At Wattle Partners, we do a lot more than investing in stocks and shares. One  of  the  unique  offerings  that  separates  us  from  the  banks  and  wealth  management  firms,  is  the  ability  to  offer  our  clients  the  opportunity  to  participate  in  venture capital. Tech start-ups that disrupt the status quo have all come from venture capital. These include Amazon, Apple, Facebook and Google. All  starting off  as  a  tiny  operations  in  a  garage  or  dorm  room  but  transforming  into  the  unicorns  through  funding.

That  has  given  investors  the  opportunity  to  access   unlisted  start-ups  and  take  part  in  seed  funding.  Seed  funding  are  funding  rounds  that  begin  with  a  “seed  capital”  phase  and  follow  with  A,  B,  and  then  C  funding.  These  are  stepping  stones  for  the  final  step  which  is  an  IPO  on  the  ASX.

How does seed funding work?

Investors will ask for an equity stake in the business in return for their investment. That’s the usual process. A valuation of the company is derived at this point.

Seed Capital

This is the initial money required to start the start-up / new business. Think of it like an analogy for planting a seed for a tree. This is the first round that is required to plant the seed or the idea for the start-up. The aim is to grow the seed into a green money plant. Seed capital can come from the founder personal or from family, friends and investors. The amount is generally small and the valuation is plucked from the air.

Series A

At this stage the start-up is not just an idea but will has a business plan and business model to show that it can monetise its idea. Thorough testing has already been completed. Series A is used to raise approximately $1 million to $15 million. Sophisticated, angel investors & venture capital firms

Series B – Build

Is the all about the development phase, taking the business to that next level where is will start to generate money. Capital raised hovers around $7 million to $10 million. Series B is usually done by the same investors as the earlier round with the addition of a new wave of bigger investors.

Series C – Scale

This is the guts of the business. The business should be operating profitably by now. This is the expansion stage. Investors will tip in funds to try and double their return. It’s all building scale, quick and big. Capital raised can be from single digit to hundreds of millions in this final round. This stage is usually in preparation for a future IPO. Private equity firms, VC funds, hedge funds and investment banks invest here.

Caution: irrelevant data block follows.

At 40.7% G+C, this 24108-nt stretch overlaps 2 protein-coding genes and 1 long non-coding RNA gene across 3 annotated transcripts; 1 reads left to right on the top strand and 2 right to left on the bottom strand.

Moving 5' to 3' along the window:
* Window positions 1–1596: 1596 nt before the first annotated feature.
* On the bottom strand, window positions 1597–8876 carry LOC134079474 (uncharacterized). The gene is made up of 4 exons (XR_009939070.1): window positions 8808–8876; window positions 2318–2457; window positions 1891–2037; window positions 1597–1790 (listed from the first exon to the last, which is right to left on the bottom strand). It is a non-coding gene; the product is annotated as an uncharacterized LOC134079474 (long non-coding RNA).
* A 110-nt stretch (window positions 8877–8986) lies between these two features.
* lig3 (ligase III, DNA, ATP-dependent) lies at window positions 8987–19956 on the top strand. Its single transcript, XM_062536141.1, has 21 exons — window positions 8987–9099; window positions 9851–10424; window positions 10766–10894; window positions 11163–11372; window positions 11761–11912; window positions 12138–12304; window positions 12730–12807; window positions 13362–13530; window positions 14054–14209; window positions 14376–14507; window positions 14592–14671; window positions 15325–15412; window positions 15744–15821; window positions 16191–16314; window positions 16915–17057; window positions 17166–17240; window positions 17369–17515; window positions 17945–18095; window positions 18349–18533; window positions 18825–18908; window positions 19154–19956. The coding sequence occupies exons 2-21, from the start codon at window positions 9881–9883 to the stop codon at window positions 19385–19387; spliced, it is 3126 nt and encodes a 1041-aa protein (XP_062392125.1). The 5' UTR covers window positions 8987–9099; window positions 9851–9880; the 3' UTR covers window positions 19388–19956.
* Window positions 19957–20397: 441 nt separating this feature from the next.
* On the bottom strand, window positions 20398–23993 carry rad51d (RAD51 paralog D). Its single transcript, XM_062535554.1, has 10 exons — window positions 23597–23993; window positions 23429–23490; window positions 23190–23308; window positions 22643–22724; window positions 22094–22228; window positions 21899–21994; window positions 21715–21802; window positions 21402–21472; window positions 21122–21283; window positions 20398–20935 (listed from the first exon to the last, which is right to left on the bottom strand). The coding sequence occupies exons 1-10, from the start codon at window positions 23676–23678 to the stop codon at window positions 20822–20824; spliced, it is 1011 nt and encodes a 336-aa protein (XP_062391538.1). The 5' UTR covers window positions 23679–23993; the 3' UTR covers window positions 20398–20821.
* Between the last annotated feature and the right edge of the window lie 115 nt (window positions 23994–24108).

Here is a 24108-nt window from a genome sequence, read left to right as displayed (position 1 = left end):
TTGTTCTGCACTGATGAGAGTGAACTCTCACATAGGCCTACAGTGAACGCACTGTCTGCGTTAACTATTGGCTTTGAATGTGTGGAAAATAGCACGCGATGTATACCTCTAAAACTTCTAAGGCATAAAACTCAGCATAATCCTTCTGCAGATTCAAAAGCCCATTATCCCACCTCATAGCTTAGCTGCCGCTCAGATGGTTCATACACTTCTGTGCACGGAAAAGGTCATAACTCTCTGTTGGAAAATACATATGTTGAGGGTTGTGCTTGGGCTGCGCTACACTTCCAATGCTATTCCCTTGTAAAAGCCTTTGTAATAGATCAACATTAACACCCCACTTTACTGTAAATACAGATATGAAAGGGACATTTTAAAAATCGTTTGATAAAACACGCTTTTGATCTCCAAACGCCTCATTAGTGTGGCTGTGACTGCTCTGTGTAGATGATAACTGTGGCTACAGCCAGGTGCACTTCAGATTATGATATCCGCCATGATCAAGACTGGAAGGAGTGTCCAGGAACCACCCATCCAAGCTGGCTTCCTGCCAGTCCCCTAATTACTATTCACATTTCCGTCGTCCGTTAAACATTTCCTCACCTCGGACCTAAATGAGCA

IPO – Public Listing on the ASX

This is the final stage. The exit. It’s the crucial and final moment for a start-up. And it’s a sign of success. Usually done through a stockbroking firm or an investment bank. The company negotiates a deal with the firm on how much money it wants to raise and how many securities are issued. Ownership is transferred to shareholders. Board of directors assigned. Capital raised can be anywhere from $20 million to $1 billion. As you can see there is quite a process from the first seed capital stage to the exit IPO stage. The difference between these rounds will help you evaluate the potential opportunity as an investor. In Australia there are tax advantages for investing in start-ups.

  • Non-refundable carry forward tax offset equal to 20% of the amount paid for their qualifying investments. This is capped at a maximum tax offset amount of $200,000 for the investor and their affiliates combined in each income year
  • Modified capital gains tax (CGT) treatment, under which capital gains on qualifying shares that are continuously held for at least 12 months and less than ten years may be disregarded. Capital losses on shares held less than ten years must be disregarded.

It should be noted however that investing in start-ups is very risky, highly speculative, and investments should not be made by anyone who cannot afford to risk the entire investment. So you really need to think carefully about the risks associated before making any investment decision. That aside, investing in start-ups can be very a lucrative and profitable way to multiply your cash over just a few years.